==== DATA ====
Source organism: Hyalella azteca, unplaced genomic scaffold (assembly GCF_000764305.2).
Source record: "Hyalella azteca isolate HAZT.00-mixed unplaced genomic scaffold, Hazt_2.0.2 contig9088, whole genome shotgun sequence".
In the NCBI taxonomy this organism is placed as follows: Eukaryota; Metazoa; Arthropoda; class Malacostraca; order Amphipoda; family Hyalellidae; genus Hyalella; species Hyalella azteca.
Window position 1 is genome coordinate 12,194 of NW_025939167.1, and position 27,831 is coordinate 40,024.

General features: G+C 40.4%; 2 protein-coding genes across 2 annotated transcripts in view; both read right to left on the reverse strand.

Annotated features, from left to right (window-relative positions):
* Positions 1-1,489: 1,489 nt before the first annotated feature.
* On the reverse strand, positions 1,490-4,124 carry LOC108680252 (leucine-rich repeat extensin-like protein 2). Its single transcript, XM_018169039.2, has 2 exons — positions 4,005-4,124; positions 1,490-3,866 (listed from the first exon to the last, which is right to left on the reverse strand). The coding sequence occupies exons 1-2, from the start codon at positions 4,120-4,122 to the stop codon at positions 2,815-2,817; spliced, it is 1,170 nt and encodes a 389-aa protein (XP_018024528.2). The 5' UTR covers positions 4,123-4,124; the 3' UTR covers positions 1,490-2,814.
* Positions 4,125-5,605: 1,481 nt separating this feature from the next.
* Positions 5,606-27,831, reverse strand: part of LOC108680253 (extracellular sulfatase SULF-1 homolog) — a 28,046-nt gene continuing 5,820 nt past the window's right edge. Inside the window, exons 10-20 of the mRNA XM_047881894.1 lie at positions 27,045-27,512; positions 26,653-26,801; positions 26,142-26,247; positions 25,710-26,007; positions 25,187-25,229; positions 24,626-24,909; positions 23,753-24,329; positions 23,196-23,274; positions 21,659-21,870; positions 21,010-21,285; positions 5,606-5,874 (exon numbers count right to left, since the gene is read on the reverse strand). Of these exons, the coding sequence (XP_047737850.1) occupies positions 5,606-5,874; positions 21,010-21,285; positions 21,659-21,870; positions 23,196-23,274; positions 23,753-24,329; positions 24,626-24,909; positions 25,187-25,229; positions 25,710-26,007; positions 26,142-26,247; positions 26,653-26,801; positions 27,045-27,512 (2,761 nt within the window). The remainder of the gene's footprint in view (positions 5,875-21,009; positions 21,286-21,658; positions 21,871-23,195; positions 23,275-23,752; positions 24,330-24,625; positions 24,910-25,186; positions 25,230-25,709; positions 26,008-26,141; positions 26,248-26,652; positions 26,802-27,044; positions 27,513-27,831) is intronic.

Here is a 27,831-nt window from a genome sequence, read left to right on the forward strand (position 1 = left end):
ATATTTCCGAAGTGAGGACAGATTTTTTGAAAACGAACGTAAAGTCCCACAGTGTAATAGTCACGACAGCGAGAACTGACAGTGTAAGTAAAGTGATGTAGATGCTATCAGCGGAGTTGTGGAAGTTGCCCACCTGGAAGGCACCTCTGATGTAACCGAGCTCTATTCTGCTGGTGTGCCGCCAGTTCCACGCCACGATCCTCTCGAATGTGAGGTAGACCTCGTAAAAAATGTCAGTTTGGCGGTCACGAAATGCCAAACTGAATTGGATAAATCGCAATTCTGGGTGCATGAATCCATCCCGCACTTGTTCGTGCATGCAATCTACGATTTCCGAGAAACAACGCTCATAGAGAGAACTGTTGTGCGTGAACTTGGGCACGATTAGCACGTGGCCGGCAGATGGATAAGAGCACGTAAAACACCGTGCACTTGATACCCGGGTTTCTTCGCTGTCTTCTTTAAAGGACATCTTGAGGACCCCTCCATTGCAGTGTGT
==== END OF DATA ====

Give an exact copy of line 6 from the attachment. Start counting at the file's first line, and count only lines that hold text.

Annotated features, from left to right (window-relative positions):